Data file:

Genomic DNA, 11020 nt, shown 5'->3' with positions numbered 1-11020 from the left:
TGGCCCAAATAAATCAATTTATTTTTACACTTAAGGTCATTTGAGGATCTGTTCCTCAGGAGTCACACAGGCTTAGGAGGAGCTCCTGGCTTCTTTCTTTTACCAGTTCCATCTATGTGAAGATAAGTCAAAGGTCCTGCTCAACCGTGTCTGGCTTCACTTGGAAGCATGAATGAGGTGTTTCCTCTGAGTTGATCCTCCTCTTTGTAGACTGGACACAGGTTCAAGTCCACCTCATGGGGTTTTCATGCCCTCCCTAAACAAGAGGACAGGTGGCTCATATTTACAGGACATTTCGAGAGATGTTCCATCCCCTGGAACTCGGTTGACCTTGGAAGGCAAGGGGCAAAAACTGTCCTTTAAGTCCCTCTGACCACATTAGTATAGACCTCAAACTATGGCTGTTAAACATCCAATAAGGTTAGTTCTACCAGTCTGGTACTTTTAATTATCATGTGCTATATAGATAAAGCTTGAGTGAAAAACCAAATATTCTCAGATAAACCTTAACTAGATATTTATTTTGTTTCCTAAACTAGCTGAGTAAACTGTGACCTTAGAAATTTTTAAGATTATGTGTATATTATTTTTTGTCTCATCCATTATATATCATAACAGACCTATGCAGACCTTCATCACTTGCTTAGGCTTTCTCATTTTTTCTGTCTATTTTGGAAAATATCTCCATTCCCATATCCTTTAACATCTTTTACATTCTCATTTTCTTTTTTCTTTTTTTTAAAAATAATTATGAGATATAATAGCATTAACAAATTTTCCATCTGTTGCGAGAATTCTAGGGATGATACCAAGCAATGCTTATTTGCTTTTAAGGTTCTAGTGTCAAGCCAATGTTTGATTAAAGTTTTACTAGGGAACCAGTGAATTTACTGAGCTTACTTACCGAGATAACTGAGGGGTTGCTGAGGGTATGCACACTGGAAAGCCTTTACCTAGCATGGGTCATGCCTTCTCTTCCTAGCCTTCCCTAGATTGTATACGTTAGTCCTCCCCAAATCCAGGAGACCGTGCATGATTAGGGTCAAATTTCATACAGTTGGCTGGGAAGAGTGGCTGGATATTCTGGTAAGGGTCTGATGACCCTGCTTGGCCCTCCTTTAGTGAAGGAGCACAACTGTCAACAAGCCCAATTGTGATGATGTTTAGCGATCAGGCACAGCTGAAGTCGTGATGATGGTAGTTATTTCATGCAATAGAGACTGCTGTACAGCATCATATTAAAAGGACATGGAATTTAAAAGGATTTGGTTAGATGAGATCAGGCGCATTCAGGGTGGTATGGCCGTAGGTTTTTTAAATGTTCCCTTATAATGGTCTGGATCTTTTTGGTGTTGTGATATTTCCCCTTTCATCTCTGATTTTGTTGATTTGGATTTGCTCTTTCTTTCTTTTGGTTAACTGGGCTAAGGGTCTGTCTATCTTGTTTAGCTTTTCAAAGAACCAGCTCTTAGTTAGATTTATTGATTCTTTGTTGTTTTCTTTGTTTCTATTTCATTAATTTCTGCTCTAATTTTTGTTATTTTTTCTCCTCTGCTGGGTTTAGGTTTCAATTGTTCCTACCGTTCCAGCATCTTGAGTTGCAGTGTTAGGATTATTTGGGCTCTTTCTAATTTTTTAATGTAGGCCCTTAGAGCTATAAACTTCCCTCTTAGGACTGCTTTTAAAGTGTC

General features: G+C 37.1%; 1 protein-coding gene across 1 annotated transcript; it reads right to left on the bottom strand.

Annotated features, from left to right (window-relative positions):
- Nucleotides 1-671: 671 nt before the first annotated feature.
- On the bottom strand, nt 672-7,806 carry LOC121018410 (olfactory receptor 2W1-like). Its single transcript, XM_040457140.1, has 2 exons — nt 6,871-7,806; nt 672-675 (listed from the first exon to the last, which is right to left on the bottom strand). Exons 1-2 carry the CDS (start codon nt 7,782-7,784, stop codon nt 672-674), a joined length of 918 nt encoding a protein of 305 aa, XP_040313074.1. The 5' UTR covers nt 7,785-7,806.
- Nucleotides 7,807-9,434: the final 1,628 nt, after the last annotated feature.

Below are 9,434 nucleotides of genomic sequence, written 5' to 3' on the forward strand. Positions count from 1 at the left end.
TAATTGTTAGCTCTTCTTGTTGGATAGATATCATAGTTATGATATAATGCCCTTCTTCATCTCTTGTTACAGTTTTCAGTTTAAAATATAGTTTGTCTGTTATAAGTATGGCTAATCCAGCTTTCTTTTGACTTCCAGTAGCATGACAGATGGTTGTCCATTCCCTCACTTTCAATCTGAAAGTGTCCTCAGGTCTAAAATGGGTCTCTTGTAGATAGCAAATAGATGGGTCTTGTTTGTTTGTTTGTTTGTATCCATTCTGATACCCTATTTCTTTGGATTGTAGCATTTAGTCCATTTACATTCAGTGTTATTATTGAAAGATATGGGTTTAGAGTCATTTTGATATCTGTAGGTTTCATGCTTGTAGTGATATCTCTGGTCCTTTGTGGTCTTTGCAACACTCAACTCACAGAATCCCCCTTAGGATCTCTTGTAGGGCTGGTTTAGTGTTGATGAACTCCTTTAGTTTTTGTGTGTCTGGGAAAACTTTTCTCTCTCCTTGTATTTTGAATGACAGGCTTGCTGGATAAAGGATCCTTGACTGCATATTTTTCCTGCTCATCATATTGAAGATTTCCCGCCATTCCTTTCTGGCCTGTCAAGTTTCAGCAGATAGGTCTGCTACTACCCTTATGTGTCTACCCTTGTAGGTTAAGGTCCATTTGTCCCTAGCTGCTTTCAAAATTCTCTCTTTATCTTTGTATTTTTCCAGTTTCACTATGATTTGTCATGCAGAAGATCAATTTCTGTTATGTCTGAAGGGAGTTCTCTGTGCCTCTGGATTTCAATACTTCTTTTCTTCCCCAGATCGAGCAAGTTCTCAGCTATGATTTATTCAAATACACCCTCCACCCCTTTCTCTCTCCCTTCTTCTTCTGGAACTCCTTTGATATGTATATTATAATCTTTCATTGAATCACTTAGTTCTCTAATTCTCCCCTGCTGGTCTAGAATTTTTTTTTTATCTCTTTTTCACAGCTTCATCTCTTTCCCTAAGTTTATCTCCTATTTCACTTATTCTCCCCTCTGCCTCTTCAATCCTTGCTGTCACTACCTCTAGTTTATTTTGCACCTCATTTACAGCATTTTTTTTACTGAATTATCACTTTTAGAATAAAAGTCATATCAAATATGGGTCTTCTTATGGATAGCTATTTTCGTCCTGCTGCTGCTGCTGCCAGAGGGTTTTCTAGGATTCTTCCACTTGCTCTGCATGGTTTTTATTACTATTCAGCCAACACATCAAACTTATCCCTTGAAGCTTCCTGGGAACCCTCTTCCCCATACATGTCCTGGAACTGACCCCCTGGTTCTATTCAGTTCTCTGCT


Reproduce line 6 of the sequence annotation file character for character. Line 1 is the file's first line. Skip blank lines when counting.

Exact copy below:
- On the bottom strand, nt 672-7,806 carry LOC121018410 (olfactory receptor 2W1-like). Its single transcript, XM_040457140.1, has 2 exons — nt 6,871-7,806; nt 672-675 (listed from the first exon to the last, which is right to left on the bottom strand). Exons 1-2 carry the CDS (start codon nt 7,782-7,784, stop codon nt 672-674), a joined length of 918 nt encoding a protein of 305 aa, XP_040313074.1. The 5' UTR covers nt 7,785-7,806.